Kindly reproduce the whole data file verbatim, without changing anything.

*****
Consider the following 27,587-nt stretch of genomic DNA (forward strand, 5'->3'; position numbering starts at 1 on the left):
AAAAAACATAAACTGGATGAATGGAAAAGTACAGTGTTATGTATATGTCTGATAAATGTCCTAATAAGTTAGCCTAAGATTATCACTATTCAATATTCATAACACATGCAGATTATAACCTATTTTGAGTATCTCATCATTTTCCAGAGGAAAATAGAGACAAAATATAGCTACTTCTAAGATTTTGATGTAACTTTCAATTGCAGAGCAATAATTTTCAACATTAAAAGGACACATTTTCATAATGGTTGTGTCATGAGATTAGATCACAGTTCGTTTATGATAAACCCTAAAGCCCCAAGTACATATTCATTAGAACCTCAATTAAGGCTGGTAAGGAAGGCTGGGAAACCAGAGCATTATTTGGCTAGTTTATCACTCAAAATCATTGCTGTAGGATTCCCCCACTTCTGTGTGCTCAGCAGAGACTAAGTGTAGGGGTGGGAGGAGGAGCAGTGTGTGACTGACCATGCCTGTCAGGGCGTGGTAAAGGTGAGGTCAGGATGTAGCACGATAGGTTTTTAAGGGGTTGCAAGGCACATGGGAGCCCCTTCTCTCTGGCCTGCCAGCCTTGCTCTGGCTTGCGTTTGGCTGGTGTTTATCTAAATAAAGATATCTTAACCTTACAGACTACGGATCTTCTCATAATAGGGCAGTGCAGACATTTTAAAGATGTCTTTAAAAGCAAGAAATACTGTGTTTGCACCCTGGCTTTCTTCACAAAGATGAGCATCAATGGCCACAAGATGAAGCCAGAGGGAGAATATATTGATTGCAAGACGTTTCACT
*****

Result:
Consider the following 27,587-nt stretch of genomic DNA (forward strand, 5'->3'; position numbering starts at 1 on the left):
AAAAAACATAAACTGGATGAATGGAAAAGTACAGTGTTATGTATATGTCTGATAAATGTCCTAATAAGTTAGCCTAAGATTATCACTATTCAATATTCATAACACATGCAGATTATAACCTATTTTGAGTATCTCATCATTTTCCAGAGGAAAATAGAGACAAAATATAGCTACTTCTAAGATTTTGATGTAACTTTCAATTGCAGAGCAATAATTTTCAACATTAAAAGGACACATTTTCATAATGGTTGTGTCATGAGATTAGATCACAGTTCGTTTATGATAAACCCTAAAGCCCCAAGTACATATTCATTAGAACCTCAATTAAGGCTGGTAAGGAAGGCTGGGAAACCAGAGCATTATTTGGCTAGTTTATCACTCAAAATCATTGCTGTAGGATTCCCCCACTTCTGTGTGCTCAGCAGAGACTAAGTGTAGGGGTGGGAGGAGGAGCAGTGTGTGACTGACCATGCCTGTCAGGGCGTGGTAAAGGTGAGGTCAGGATGTAGCACGATAGGTTTTTAAGGGGTTGCAAGGCACATGGGAGCCCCTTCTCTCTGGCCTGCCAGCCTTGCTCTGGCTTGCGTTTGGCTGGTGTTTATCTAAATAAAGATATCTTAACCTTACAGACTACGGATCTTCTCATAATAGGGCAGTGCAGACATTTTAAAGATGTCTTTAAAAGCAAGAAATACTGTGTTTGCACCCTGGCTTTCTTCACAAAGATGAGCATCAATGGCCACAAGATGAAGCCAGAGGGAGAATATATTGATTGCAAGACGTTTCACT